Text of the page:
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Old 11-04-2012, 03:21 AM
15,921 posts, read 18,359,645 times
Reputation: 7660


Trust iFixit to come out with the skinny on the new fondleslab....

When the new fourth-generation iPad made its debut at the iPad mini roll-out event late last month, it was a surprise to many – especially those who had recently opened their wallets for "the new iPad" released just this March.

Fret not, fanbois. The tools, parts, and repairs folks at iFixit have just torn apart Apple's latest fondleslab and found little to tempt you to reopen that billfold.

"If you're kicking yourself because you just bought an iPad 3," iFixit wrote in an email, "we've got some welcome news: not too much has changed in the iPad 4."
New iPad's innards: Good news for recent fondleslab buyers ? The Register
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Old 11-04-2012, 09:18 AM
816 posts, read 1,778,972 times
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I think the iPads will hit a wall soon, where hardware will become exceedingly faster but the returning gain on practical usage will be minimal. Kind of like desktop computing today. The big avenue for potential expansion is through software capabilities.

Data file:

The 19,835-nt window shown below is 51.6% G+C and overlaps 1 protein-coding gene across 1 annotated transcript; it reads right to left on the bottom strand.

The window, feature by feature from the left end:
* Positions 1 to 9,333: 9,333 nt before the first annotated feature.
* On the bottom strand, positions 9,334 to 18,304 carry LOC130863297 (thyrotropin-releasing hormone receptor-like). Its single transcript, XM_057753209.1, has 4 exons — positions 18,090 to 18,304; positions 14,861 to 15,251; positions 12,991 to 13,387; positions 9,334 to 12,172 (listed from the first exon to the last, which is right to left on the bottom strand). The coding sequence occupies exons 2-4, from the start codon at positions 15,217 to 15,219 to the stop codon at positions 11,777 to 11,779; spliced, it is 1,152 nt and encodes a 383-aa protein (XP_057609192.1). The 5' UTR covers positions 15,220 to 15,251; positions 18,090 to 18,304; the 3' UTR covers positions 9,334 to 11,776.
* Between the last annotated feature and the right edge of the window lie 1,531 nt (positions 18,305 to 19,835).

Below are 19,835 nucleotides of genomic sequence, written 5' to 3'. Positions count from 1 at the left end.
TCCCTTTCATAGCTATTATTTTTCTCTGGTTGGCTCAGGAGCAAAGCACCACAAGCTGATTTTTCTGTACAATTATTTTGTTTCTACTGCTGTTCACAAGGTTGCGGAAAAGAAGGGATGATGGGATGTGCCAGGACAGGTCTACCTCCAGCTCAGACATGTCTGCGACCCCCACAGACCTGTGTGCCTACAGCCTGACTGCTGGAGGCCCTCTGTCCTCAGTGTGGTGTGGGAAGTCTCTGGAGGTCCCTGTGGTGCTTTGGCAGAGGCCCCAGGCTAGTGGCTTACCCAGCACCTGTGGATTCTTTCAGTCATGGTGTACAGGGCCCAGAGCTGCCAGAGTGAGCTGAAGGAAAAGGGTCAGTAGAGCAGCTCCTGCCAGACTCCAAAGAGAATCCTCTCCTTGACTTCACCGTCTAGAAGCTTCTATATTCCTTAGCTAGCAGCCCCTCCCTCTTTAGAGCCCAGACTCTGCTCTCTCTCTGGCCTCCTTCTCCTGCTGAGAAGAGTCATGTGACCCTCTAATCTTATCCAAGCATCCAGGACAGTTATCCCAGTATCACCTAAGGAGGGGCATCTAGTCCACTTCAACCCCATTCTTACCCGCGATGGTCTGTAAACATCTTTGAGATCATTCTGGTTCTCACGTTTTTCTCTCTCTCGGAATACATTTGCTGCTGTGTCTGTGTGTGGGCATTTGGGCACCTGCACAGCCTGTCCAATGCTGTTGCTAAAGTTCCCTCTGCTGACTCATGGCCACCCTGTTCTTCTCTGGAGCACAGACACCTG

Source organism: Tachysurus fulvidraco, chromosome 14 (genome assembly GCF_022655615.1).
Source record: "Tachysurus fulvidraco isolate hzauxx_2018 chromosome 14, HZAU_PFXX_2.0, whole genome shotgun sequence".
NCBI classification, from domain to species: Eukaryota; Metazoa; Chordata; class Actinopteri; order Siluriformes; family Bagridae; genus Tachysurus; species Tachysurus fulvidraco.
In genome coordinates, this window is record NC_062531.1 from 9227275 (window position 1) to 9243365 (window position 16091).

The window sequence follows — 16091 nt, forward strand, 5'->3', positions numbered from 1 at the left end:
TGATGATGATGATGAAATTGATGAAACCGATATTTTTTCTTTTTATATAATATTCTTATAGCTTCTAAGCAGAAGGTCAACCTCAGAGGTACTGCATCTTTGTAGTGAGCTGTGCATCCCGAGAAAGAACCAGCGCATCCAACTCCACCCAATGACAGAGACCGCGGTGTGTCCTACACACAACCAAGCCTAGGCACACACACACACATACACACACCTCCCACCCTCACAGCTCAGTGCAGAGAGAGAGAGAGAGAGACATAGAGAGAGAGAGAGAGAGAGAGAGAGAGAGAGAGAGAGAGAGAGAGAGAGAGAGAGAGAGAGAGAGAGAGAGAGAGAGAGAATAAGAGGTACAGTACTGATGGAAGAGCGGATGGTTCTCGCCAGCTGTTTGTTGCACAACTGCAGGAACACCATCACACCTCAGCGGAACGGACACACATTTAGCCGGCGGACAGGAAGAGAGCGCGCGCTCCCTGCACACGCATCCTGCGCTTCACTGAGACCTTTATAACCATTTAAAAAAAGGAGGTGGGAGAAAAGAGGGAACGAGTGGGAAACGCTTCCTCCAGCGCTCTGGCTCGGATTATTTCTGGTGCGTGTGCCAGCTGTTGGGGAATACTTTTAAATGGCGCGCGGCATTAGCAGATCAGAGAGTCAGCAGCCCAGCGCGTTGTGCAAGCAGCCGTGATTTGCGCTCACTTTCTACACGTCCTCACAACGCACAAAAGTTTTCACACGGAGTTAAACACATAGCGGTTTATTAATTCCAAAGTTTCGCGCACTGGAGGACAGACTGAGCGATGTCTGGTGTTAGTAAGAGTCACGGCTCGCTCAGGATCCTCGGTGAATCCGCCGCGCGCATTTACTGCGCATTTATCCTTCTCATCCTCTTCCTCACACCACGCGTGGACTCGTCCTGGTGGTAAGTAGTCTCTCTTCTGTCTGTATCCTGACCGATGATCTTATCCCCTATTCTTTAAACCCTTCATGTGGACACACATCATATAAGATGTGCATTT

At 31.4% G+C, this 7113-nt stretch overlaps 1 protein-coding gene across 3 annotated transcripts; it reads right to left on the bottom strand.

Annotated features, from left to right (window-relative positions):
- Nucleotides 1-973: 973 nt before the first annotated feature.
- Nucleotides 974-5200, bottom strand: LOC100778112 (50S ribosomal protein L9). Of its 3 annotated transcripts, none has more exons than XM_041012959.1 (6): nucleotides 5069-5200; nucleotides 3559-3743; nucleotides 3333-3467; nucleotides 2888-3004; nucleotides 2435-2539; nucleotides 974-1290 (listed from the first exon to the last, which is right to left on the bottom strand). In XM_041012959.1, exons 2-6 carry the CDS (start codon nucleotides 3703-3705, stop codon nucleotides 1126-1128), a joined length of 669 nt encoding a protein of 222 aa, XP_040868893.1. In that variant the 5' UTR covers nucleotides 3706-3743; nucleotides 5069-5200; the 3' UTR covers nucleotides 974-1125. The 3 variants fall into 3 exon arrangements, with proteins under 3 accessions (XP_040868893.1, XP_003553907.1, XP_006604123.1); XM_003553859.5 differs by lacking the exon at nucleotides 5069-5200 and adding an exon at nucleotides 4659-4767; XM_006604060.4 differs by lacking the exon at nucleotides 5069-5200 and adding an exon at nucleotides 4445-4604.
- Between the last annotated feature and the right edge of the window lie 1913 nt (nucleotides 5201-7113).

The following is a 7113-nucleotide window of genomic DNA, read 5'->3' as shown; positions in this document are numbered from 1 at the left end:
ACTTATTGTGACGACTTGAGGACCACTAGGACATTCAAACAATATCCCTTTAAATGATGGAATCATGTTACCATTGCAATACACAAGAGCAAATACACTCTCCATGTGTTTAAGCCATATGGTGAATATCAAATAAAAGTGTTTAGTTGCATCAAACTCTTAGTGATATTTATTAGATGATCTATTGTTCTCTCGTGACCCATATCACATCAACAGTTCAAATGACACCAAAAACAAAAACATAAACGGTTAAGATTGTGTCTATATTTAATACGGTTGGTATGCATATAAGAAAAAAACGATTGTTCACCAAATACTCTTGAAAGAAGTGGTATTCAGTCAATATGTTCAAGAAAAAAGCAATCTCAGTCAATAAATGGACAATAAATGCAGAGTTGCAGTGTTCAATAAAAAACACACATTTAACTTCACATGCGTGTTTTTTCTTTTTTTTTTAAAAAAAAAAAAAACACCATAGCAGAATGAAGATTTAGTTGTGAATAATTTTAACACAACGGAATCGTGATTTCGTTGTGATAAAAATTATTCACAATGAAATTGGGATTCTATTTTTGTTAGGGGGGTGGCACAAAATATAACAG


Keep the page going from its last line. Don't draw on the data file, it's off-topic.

Like Microsoft with its upcoming Surface Pro/Windows 8 tablets, Apple will need to find a way to truly squeeze its desktop MacOS into the iPad. Although Apple won't be seen as the mainstream "innovative leader" with this idea, they are letting Microsoft be the guinea pigs. It's Microsoft's sole responsibility right now to start marketing the heck out of being able to do ALL of your normal computing tasks in a tablet format (with no loss in productivity). I can see variations of the new Surface Pro being the new norm for portable, laptop-equivalent computing in 5 years.

Let's assume for a second that Microsoft fails with marketing the Surface Pro, Apple's marketing machine will still be wildly loved for when they combine iOS with the desktop MacOS, and have MacOS running on the iPad. After all, Microsoft (and PC manufacturers) have had tablets around for decades, but it never caught on fire until Apple came into view.

Similarly, Microsoft realizes touchscreens are here to stay. If they are smart, they will ALSO expand on voice capabilities. Apple has begun this with Siri, which has prompted Google to develop its own voice/logic software that will adapt to your habits, likes, dislikes and personality biases via "Google Now." Google hasn't marketed this well, but many tech gurus say Google's voice/logic software is currently better than Siri. If you don't believe me, watch this video below (courtesy of TheVerge). Don't be shocked that touchless computing is the mainstream norm in 5-7 years.

Google Now and the predictive future of search - YouTube
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